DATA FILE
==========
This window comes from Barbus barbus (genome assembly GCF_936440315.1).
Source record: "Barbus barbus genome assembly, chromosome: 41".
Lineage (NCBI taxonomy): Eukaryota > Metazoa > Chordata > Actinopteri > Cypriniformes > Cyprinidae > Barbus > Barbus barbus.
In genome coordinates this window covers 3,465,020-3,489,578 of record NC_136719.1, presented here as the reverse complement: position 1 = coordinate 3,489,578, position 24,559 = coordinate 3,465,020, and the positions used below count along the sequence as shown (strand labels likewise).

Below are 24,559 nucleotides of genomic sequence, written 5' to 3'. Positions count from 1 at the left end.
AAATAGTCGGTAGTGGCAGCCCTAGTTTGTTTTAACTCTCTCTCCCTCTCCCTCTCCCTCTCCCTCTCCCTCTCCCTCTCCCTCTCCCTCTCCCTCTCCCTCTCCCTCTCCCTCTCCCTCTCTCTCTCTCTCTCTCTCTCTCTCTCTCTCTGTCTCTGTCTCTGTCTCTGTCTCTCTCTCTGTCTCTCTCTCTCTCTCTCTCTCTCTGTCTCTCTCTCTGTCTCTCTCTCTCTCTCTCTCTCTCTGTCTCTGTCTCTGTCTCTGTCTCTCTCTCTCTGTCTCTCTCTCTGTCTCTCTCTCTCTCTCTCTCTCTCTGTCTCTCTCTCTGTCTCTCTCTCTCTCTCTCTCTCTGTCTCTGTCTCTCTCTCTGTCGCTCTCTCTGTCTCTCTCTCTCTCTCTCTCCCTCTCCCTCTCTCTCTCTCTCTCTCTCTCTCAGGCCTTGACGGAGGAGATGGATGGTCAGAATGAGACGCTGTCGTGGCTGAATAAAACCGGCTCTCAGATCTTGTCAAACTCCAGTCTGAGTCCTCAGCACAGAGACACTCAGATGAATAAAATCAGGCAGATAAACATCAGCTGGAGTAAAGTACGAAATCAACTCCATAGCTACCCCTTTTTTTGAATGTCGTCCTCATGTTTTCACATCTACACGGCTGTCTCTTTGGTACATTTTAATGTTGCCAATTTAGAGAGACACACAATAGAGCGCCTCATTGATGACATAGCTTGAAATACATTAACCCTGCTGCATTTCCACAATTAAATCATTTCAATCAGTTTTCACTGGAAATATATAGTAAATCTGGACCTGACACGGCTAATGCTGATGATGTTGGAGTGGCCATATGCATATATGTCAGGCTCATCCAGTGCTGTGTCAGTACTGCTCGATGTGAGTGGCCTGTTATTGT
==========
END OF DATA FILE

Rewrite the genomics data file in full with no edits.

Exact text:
This window comes from Barbus barbus (genome assembly GCF_936440315.1).
Source record: "Barbus barbus genome assembly, chromosome: 41".
Lineage (NCBI taxonomy): Eukaryota > Metazoa > Chordata > Actinopteri > Cypriniformes > Cyprinidae > Barbus > Barbus barbus.
In genome coordinates this window covers 3,465,020-3,489,578 of record NC_136719.1, presented here as the reverse complement: position 1 = coordinate 3,489,578, position 24,559 = coordinate 3,465,020, and the positions used below count along the sequence as shown (strand labels likewise).

Below are 24,559 nucleotides of genomic sequence, written 5' to 3'. Positions count from 1 at the left end.
AAATAGTCGGTAGTGGCAGCCCTAGTTTGTTTTAACTCTCTCTCCCTCTCCCTCTCCCTCTCCCTCTCCCTCTCCCTCTCCCTCTCCCTCTCCCTCTCCCTCTCCCTCTCCCTCTCCCTCTCTCTCTCTCTCTCTCTCTCTCTCTCTCTCTGTCTCTGTCTCTGTCTCTGTCTCTCTCTCTGTCTCTCTCTCTCTCTCTCTCTCTCTGTCTCTCTCTCTGTCTCTCTCTCTCTCTCTCTCTCTCTGTCTCTGTCTCTGTCTCTGTCTCTCTCTCTCTGTCTCTCTCTCTGTCTCTCTCTCTCTCTCTCTCTCTCTGTCTCTCTCTCTGTCTCTCTCTCTCTCTCTCTCTCTGTCTCTGTCTCTCTCTCTGTCGCTCTCTCTGTCTCTCTCTCTCTCTCTCTCCCTCTCCCTCTCTCTCTCTCTCTCTCTCTCTCAGGCCTTGACGGAGGAGATGGATGGTCAGAATGAGACGCTGTCGTGGCTGAATAAAACCGGCTCTCAGATCTTGTCAAACTCCAGTCTGAGTCCTCAGCACAGAGACACTCAGATGAATAAAATCAGGCAGATAAACATCAGCTGGAGTAAAGTACGAAATCAACTCCATAGCTACCCCTTTTTTTGAATGTCGTCCTCATGTTTTCACATCTACACGGCTGTCTCTTTGGTACATTTTAATGTTGCCAATTTAGAGAGACACACAATAGAGCGCCTCATTGATGACATAGCTTGAAATACATTAACCCTGCTGCATTTCCACAATTAAATCATTTCAATCAGTTTTCACTGGAAATATATAGTAAATCTGGACCTGACACGGCTAATGCTGATGATGTTGGAGTGGCCATATGCATATATGTCAGGCTCATCCAGTGCTGTGTCAGTACTGCTCGATGTGAGTGGCCTGTTATTGT